Learning Thai

In addition to my public health and community health classes, I’m taking a Thai language class. We have three classes a week and a peer tutor one night a week. Learning the language helps with my everyday life in Khon Kaen and will help me communicate with my host family once I am in the community.

At the beginning of our first class, our “ajan” (professor) gave us a disclaimer that the past few years she has had someone run out of the first class crying. Luckily, our class was the exception but I quickly realized where the frustration came from. The class is setup very different from how I taught Spanish. All the words for the day on the board are in Thai writing and the ajan doesn’t translate the word or phrase to English at all. Instead there is a picture that they point to and we write down the phonetic translation in our books.

The Thai language is different in many ways from English. One of the biggest challenges is Thai being a tonal language. There are five different tones – rising, falling, middle, high and low. If you use the wrong tone with the same pronunciation of a word, it means something completely different. For example, “gly” in falling tone means near and “gly” in middle tone means far.

I thought that already having learned another language would help me with learning Thai but it has actually caused confusion for me. When I am trying to speak Thai, I’ve noticed many times that the first thing that comes to mind is the Spanish word. It’s like my brain knows that I’m not trying to speak English so it chooses what it knows next best. I didn’t think I still knew so much Spanish until now. Even with these challenges, learning the local language has made me feel more welcome in Khon Kaen and helped me connect with my roommate.


Chiang Mai

This past weekend I spent three days in Chiang Mai, a city in the mountains of northern Thailand. The trip was planned by CIEE and our transportation and hotel were already paid for by the program cost. So everyone in the program left Khon Kaen Friday afternoon together for our flight to Chiang Mai.

There was only one thing planned the whole weekend with the program so we had time to go off and do what we wanted. I walked around and visited temples in the city Friday afternoon. For dinner I was craving something other than pork and rice or some variation of that. We went to a fun Thai restaurant and took full advantage of the drink menu, which doesn’t extend beyond Chang or Leo beer in Khon Kaen. Friday night we went to Zoe in Yellow, a popular bar for backpackers and foreigners.


Wat Phra That Doi Suthep

Saturday morning we drove to Wat Phra That Doi Suthep, a temple in the mountains around Chiang Mai. It was a 45 minute drive along a windy road in the back of a hot songthaew but the beautiful temple and views of the city were worth it. Later on a few of us took another songthaew ride to Bua Thong “sticky waterfalls”. We got there late in the day so we had it all to ourselves. It’s called sticky waterfalls because the rocks under the water aren’t slippery and you can climb up. The top of the falls gave an amazing view of the jungle, which pictures don’t do justice.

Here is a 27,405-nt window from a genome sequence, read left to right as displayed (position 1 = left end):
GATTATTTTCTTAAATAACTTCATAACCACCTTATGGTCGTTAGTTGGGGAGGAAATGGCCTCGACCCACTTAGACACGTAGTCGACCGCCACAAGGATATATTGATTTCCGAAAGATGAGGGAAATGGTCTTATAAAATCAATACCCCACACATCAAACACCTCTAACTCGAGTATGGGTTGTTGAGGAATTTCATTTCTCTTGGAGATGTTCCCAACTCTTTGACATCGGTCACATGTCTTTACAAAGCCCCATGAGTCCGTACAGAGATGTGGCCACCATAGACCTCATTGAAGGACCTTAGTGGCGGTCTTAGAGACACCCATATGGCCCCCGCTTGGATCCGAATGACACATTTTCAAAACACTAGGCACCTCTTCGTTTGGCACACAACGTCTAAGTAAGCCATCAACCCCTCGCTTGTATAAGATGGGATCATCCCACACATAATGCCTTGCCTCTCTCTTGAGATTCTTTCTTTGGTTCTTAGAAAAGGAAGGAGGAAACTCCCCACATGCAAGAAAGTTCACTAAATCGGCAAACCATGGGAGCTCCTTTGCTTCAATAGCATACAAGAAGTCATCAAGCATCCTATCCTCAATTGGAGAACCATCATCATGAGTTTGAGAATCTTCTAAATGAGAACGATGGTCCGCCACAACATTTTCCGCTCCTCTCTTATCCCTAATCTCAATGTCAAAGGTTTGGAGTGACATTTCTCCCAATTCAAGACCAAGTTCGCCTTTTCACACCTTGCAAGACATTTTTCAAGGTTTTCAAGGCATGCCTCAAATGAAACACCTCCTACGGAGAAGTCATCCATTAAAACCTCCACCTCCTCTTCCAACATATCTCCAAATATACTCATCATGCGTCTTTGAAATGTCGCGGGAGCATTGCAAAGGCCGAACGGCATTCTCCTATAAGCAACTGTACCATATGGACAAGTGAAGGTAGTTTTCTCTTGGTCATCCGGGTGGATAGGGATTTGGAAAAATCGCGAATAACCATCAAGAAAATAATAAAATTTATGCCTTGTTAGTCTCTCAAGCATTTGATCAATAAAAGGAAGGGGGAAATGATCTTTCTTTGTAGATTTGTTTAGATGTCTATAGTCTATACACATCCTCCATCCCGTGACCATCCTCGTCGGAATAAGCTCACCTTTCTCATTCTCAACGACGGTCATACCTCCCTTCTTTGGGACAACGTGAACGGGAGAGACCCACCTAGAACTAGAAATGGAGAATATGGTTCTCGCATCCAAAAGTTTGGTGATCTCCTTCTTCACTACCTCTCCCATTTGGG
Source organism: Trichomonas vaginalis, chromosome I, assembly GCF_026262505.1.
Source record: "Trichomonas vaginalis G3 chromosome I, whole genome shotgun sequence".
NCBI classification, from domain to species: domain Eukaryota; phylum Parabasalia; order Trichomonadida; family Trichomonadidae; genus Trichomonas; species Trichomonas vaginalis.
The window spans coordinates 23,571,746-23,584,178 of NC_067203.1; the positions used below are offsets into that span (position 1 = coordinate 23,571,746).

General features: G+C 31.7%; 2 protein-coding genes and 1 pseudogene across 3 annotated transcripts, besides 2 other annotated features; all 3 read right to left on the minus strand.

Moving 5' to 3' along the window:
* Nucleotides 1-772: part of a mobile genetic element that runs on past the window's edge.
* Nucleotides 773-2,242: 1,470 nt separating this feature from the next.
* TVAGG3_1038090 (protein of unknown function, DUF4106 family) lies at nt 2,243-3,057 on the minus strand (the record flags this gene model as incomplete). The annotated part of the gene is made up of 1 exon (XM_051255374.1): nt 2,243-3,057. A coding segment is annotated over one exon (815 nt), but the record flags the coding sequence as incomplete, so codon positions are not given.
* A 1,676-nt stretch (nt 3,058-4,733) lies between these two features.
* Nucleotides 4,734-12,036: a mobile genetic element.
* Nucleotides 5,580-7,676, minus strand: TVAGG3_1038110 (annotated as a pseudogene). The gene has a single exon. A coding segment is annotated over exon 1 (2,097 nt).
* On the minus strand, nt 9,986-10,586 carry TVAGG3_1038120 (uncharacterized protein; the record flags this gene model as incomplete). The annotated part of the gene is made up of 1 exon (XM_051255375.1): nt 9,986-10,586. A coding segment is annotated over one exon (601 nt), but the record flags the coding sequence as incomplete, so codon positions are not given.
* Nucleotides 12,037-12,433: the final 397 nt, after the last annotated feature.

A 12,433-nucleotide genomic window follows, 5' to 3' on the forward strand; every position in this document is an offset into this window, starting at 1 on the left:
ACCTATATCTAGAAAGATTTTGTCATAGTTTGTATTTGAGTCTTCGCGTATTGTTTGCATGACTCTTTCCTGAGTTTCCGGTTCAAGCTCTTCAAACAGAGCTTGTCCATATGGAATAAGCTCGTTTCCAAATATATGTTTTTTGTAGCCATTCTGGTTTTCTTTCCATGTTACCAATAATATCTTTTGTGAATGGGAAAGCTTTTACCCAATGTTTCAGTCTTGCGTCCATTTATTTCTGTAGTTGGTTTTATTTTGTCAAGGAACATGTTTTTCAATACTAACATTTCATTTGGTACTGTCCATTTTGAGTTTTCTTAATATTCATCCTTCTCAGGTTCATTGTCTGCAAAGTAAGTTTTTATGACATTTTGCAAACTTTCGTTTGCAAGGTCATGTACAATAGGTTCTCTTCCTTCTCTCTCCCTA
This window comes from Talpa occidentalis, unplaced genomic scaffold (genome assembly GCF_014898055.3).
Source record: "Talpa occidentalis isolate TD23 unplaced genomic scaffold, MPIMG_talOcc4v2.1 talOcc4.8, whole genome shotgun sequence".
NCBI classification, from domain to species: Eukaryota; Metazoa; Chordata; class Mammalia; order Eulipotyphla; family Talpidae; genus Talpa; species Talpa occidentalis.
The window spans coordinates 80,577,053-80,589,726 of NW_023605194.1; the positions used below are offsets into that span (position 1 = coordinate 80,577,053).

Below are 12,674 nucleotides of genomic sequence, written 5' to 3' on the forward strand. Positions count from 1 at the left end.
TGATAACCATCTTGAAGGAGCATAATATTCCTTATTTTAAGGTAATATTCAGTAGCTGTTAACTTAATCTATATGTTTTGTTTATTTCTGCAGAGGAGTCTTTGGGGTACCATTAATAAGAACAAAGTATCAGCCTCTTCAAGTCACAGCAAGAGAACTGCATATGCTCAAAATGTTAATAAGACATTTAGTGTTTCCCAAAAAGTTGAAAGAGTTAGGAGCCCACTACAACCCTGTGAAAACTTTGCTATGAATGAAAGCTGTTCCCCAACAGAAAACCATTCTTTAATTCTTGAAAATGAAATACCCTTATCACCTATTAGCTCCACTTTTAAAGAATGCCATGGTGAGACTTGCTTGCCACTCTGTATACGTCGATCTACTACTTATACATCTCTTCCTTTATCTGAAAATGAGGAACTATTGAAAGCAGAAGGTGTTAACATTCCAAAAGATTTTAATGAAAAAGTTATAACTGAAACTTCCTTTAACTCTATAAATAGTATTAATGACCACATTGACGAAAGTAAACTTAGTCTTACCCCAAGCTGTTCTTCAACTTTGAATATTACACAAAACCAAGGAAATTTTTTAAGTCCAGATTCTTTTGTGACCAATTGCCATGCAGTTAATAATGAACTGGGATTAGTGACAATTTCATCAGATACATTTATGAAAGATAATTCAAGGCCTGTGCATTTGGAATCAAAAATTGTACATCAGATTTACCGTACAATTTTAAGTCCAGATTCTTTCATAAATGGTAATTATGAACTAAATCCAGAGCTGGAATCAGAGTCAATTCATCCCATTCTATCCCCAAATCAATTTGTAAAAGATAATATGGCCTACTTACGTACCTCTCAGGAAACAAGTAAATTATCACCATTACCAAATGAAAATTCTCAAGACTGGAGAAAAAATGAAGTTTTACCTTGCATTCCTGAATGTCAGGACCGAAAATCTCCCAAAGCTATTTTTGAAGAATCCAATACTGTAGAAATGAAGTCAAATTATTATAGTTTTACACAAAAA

Climbing up “sticky waterfall”

Sunday we wanted to get back into nature and the plan was to go to Doi Inthanon national park and do some hiking. We got up late so our songthaew driver suggested something closer was more realistic. We went to Mae Rim, a district north of Chiang Mai. Our driver brought us to the top of a mountain, which overlooked the hills filled with farms. A few of us decided to explore and went on one of the trails. We bushwhacked a little (whoops) and found ourselves a secluded area with just the views of the mountains and the sounds around us.


Viewpoint in Mae Rim

My flight back to Khon Kaen was Sunday afternoon. The trip was a nice getaway to enjoy things I couldn’t get in Khon Kaen but it’s nice to be back in our city, little known to tourists.


Land of Smiles

Before coming to Thailand I knew that it was a welcoming country, known for the locals’ smiles. Everyone that I talked to who had traveled to Thailand told me that the people were some of the nicest they had encountered.

Within my short time here, that proves to be true. The Thai people have a genuine desire to be friendly and accommodate. Walking down the street and having everyone I pass by, smile at me is now a normal part of my day. On my way to the gym, instead of zoning out like I usually would I make sure I’m returning the smile. When we are at places where Thai isn’t spoken, they will just give a smile and try and find someone who does speak some English to help us.